Devin Gardner, with some improvement, is potentially a first round pick in the 2014 NFL Draft. Where can he improve? Well, Gardner himself identified an area a week ago in a radio interview:
“Before Coach Nuss got here, I never had to identify a MIKE … now I know where pressure’s coming from.”
The MIKE that Devin Gardner is referencing is the middle linebacker. The MIKE is often the “captain” of the defense. He puts everyone in the right place. He’s defending the heart of the defense– the middle. Reading where he is and what he’s doing will often tell you where pressure is coming from, if at all, and what type of coverage the defense is playing. In 2013, Devin Gardner had a lot of issues with making poor decisions when teams got pressure on him in passing situations. Does making a pre-snap read on the MIKE linebacker matter that much? Could it make those post-snap decisions easier? Let’s take a look at a couple plays from the Michigan-Notre Dame game in 2013.
Play 1– the infamous Pick 6 in the endzone:
Here’s what Devin is looking at pre-snap:
The MIKE linebacker is starting only a yard behind the NT. It’s 3rd and 11, Notre Dame is down 14 in the 4th quarter, and Michigan is backed up in its own territory. You can bet good money that ND is bringing the pressure here. When Devin reads the MIKE linebacker here, his next thought should be who would take his place covering the middle of the field. There’s no one else in the middle of the field so you look to the other two linebackers. They’re both playing right up near the LOS as well. So you’re looking at potentially 6 pass rushers. If those three linebackers blitz, you have 3 ND defenders in the box defend the 2 receivers at the top of the screen and Funchess lined up at TE. I’m not sure where the safety is, but we’ll get to that in a little bit.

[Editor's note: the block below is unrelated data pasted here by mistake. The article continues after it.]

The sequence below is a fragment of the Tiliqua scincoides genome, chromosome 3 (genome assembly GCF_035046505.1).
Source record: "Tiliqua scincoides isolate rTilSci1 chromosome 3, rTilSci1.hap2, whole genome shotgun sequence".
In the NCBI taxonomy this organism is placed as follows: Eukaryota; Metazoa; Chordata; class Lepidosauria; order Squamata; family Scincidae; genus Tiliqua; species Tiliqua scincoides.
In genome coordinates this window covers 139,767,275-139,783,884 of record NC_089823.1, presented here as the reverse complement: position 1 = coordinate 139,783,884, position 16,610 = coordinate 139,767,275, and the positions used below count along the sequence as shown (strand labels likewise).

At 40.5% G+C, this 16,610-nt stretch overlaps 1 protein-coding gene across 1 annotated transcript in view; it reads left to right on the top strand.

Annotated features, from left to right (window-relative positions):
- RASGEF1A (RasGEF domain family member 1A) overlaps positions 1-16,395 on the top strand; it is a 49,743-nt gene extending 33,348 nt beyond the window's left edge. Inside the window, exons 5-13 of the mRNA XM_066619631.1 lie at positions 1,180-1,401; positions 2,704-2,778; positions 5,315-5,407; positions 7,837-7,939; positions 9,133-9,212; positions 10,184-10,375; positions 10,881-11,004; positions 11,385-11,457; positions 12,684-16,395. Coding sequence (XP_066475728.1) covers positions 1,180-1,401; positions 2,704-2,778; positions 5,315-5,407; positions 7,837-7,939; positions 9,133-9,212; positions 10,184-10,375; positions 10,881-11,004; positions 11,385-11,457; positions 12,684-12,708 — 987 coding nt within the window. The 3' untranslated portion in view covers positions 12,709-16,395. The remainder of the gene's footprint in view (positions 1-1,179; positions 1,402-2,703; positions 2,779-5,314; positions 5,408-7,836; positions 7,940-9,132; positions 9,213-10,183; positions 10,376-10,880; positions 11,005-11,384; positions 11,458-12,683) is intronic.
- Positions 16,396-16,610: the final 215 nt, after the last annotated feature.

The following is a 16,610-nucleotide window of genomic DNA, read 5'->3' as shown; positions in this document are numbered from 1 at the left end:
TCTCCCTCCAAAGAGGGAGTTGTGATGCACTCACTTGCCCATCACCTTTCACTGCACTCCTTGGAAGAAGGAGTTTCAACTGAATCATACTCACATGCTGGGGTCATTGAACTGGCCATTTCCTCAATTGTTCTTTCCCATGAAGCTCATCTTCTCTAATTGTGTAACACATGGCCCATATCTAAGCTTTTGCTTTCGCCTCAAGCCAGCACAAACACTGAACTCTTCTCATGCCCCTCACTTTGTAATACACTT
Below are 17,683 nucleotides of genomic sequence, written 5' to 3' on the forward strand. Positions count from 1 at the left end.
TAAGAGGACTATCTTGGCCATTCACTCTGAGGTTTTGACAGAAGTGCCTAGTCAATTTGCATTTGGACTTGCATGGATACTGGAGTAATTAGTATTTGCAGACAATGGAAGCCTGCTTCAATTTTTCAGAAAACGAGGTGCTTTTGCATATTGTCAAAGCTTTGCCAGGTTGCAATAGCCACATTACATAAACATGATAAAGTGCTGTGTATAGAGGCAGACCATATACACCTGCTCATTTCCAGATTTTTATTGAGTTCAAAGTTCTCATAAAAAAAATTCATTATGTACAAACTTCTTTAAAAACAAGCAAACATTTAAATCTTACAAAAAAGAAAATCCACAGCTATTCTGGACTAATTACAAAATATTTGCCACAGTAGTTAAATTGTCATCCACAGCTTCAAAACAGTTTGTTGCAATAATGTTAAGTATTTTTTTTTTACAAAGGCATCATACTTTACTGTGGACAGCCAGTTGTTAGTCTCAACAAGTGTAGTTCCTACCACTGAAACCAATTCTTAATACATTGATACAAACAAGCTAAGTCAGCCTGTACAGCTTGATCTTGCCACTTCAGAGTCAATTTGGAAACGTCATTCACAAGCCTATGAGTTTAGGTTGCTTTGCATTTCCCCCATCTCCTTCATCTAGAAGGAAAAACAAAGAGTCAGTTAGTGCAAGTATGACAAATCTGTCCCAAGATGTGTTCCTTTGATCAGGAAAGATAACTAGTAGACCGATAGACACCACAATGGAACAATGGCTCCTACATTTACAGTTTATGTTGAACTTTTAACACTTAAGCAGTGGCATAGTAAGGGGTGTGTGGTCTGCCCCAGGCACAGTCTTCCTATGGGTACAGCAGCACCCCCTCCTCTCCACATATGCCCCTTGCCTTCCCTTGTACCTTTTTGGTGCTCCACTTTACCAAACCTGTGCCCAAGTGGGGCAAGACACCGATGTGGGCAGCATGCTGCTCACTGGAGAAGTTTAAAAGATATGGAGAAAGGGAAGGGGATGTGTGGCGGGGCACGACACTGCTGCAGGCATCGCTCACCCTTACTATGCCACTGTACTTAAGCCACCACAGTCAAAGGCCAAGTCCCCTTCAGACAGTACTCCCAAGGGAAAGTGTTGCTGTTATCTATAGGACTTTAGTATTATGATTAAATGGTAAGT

This comes shortly after the snap. Devin has taken a step and a half back at this point. There’s no immediate pass rushing threat, but you can see all 3 linebackers blitzing. This leaves you with man to man coverage on all 3 receivers in the box, man to man coverage on the receiver at the bottom of the screen and a safety lingering somewhere. The most important part though– because you made a pre-snap read on the MIKE and you know the linebackers are blitzing, you don’t have anyone in zone coverage in the short-middle of the field.
This comes right about when Devin has completed his drop. As you can see, there’s a perfect pocket to step up and throw the ball. There’s only one free man in the middle but the RB will be able to block him long enough to get a throw off without any real pressure. Funchess and Dileo are running curl routes. At this point, Devin has 4 good options. He could complete a safe pass to either Funchess or Dileo without worrying about zone coverage. Or, depending on where the safety is, he could go deep to either of the receivers running streak routes toward the sideline. Regardless of what he does, in this situation, he needs to get rid of the ball and, at worst, punt the ball to ND up 2 touchdowns in the fourth quarter. The one concern at this point is the free linebacker blitzing who is at about the LOS in this screenshot.